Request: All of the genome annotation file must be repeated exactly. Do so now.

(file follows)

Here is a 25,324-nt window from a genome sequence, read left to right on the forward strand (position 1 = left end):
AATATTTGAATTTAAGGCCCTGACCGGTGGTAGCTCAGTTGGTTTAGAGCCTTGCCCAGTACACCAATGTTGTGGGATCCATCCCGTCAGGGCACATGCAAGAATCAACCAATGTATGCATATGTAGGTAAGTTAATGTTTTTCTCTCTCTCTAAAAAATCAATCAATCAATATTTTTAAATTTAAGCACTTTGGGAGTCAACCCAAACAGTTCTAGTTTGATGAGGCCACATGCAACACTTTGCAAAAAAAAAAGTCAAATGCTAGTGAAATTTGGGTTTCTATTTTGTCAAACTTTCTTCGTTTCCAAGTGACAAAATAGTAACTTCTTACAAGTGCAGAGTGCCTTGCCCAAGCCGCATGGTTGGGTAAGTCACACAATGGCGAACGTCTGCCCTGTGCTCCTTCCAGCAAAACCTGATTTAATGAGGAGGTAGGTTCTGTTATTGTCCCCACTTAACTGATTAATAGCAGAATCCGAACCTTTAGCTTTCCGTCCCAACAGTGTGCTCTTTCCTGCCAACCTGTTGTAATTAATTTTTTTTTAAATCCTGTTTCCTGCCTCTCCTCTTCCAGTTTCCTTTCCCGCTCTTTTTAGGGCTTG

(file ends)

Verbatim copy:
Here is a 25,324-nt window from a genome sequence, read left to right on the forward strand (position 1 = left end):
AATATTTGAATTTAAGGCCCTGACCGGTGGTAGCTCAGTTGGTTTAGAGCCTTGCCCAGTACACCAATGTTGTGGGATCCATCCCGTCAGGGCACATGCAAGAATCAACCAATGTATGCATATGTAGGTAAGTTAATGTTTTTCTCTCTCTCTAAAAAATCAATCAATCAATATTTTTAAATTTAAGCACTTTGGGAGTCAACCCAAACAGTTCTAGTTTGATGAGGCCACATGCAACACTTTGCAAAAAAAAAAGTCAAATGCTAGTGAAATTTGGGTTTCTATTTTGTCAAACTTTCTTCGTTTCCAAGTGACAAAATAGTAACTTCTTACAAGTGCAGAGTGCCTTGCCCAAGCCGCATGGTTGGGTAAGTCACACAATGGCGAACGTCTGCCCTGTGCTCCTTCCAGCAAAACCTGATTTAATGAGGAGGTAGGTTCTGTTATTGTCCCCACTTAACTGATTAATAGCAGAATCCGAACCTTTAGCTTTCCGTCCCAACAGTGTGCTCTTTCCTGCCAACCTGTTGTAATTAATTTTTTTTTAAATCCTGTTTCCTGCCTCTCCTCTTCCAGTTTCCTTTCCCGCTCTTTTTAGGGCTTG